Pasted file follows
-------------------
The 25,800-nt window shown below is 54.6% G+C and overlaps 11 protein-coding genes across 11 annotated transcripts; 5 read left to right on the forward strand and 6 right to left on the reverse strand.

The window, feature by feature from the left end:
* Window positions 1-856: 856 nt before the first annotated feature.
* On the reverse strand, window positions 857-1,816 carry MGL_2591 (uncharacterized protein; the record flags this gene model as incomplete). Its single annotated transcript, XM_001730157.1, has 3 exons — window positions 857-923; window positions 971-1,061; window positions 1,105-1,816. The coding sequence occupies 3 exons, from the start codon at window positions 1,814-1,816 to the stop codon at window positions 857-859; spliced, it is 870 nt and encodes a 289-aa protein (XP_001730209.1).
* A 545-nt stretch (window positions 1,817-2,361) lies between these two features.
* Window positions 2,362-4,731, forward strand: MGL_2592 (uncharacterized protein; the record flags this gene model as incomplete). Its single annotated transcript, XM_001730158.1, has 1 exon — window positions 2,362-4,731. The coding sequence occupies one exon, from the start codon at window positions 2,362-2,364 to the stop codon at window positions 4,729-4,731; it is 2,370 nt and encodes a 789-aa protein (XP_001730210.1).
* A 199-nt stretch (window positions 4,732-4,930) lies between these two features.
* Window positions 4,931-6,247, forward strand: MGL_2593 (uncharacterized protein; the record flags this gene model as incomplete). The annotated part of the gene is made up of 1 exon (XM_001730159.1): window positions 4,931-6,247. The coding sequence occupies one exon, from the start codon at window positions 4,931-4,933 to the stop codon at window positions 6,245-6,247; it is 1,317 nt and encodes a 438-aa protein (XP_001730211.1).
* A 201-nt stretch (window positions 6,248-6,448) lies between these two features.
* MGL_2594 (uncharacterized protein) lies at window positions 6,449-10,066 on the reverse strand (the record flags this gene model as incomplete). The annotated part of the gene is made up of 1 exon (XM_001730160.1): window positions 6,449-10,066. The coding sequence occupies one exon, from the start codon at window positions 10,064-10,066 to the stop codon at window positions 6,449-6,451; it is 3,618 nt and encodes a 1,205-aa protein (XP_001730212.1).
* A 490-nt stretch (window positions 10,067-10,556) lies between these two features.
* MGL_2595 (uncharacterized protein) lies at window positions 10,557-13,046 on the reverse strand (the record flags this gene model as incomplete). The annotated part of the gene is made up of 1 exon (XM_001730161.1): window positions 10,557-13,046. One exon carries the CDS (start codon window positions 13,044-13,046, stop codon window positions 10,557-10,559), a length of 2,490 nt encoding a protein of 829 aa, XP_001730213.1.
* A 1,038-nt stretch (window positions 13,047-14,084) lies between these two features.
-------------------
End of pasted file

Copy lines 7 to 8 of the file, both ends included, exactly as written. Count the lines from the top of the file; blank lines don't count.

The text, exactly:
* A 199-nt stretch (window positions 4,732-4,930) lies between these two features.
* Window positions 4,931-6,247, forward strand: MGL_2593 (uncharacterized protein; the record flags this gene model as incomplete). The annotated part of the gene is made up of 1 exon (XM_001730159.1): window positions 4,931-6,247. The coding sequence occupies one exon, from the start codon at window positions 4,931-4,933 to the stop codon at window positions 6,245-6,247; it is 1,317 nt and encodes a 438-aa protein (XP_001730211.1).